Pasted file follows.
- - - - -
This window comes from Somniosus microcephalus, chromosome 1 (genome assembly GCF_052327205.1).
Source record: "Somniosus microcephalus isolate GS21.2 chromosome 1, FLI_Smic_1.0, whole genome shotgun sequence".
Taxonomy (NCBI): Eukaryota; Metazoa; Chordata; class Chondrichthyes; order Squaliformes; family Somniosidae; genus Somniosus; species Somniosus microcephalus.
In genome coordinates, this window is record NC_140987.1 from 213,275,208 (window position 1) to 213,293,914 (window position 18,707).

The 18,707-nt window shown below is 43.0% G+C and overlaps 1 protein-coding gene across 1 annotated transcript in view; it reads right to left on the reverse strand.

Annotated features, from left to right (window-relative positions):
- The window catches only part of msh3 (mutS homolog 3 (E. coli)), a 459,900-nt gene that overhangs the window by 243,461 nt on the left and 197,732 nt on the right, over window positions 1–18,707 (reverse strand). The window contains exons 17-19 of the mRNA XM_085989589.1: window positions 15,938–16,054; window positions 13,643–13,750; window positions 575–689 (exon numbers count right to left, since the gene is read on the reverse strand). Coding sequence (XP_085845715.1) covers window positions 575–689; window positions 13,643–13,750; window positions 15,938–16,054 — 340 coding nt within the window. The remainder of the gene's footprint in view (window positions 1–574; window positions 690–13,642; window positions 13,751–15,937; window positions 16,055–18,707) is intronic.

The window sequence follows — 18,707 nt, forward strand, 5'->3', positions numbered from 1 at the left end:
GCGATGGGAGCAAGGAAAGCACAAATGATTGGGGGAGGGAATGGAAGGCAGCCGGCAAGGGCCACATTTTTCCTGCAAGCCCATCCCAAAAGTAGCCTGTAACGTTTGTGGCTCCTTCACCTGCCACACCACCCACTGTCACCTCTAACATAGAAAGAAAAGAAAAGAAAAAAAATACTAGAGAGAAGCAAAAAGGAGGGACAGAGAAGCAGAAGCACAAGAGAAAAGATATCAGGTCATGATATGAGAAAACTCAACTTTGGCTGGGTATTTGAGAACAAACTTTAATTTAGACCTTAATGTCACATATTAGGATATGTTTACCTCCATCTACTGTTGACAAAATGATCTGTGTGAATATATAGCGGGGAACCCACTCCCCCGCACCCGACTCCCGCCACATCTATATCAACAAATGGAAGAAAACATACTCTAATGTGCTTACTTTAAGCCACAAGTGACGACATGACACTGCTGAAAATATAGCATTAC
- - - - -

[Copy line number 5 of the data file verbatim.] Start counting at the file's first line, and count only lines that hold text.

The 18,707-nt window shown below is 43.0% G+C and overlaps 1 protein-coding gene across 1 annotated transcript in view; it reads right to left on the reverse strand.